Make your home page

Health Spotlight: New RSV vaccine approved for adults over 60

Health Spotlight: Livesaving RSV vaccine approved for older adults

INDIANAPOLIS (WISH) — A new vaccine has been approved to help protect adults 60 and older from respiratory syncytial virus, or RSV.

“(An) RSV vaccine has been six decades in the making, it is pretty groundbreaking,” Dr. Shalika Katugaha, an infectious disease expert at Baptist Health in Jacksonville, Florida, said.

But what is RSV? Symptoms of the virus mimic the common cold, but can turn into pneumonia. Infectious disease experts say babies, older people, and anyone with a compromised immune system is at risk.

“RSV is transmitted when someone coughs or sneezes. Then another common way that people do get it, especially these older adults, is direct contact with the virus, which actually means kissing their grandchild and getting it from them that way,” Katugaha said.

Severe cases of the virus can be deadly, Katugaha adds. “It’s, in fact, responsible for around 10,000 deaths in people over 60 and in 60,000 to 160,000 hospitalizations in this age (older) group.”

To date, two vaccines have FDA approval – the first made by GlaxoSmithKline Pharmaceuticals, under the brand name Arexvy. The second vaccine was created by Pfizer.

In clinical trials, the new RSV vaccine showed that the once-a-year shot lowered the risk of symptoms by 83% and severe illness by 94%.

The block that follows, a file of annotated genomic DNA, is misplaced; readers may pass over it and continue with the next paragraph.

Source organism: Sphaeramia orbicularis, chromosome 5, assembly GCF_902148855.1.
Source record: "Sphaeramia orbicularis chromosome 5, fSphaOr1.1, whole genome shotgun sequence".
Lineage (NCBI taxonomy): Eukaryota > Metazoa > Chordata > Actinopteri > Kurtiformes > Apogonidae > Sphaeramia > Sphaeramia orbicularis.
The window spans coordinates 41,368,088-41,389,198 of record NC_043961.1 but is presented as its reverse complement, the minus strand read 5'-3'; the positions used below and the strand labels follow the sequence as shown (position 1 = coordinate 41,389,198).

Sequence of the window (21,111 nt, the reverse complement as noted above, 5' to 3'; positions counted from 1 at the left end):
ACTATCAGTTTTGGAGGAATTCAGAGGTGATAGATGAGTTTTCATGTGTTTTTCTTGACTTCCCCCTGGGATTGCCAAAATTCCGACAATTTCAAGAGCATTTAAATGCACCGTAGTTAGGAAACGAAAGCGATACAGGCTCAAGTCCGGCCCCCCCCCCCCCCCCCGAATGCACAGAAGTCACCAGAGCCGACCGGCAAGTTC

Katugaha says the vaccines are not “live shots,” and will be fine for anyone age 60 and older to receive.

But with many older adults already on their fifth or sixth covid vaccine and booster, combined with the flu and shingles vaccines – is that too many vaccines for our body to handle?

“Your body does not get too many vaccines. In fact, vaccines are our strength and our armor; they’re what protect us,” Katugaha said.

The goal is to have the vaccine available by fall, in time for the next RSV season, which usually peaks between December and February. Doctors warn that as there is no treatment for RSV, prevention is key.

The vaccine is not yet approved for children or infants, but researchers hope by getting it to the older population first will pave the way for clinical trials for infants and children. The vaccine will be similar to the flu vaccine and lasts one year.

This story was created from a script aired on WISH-TV. Health Spotlight is presented by Community Health Network.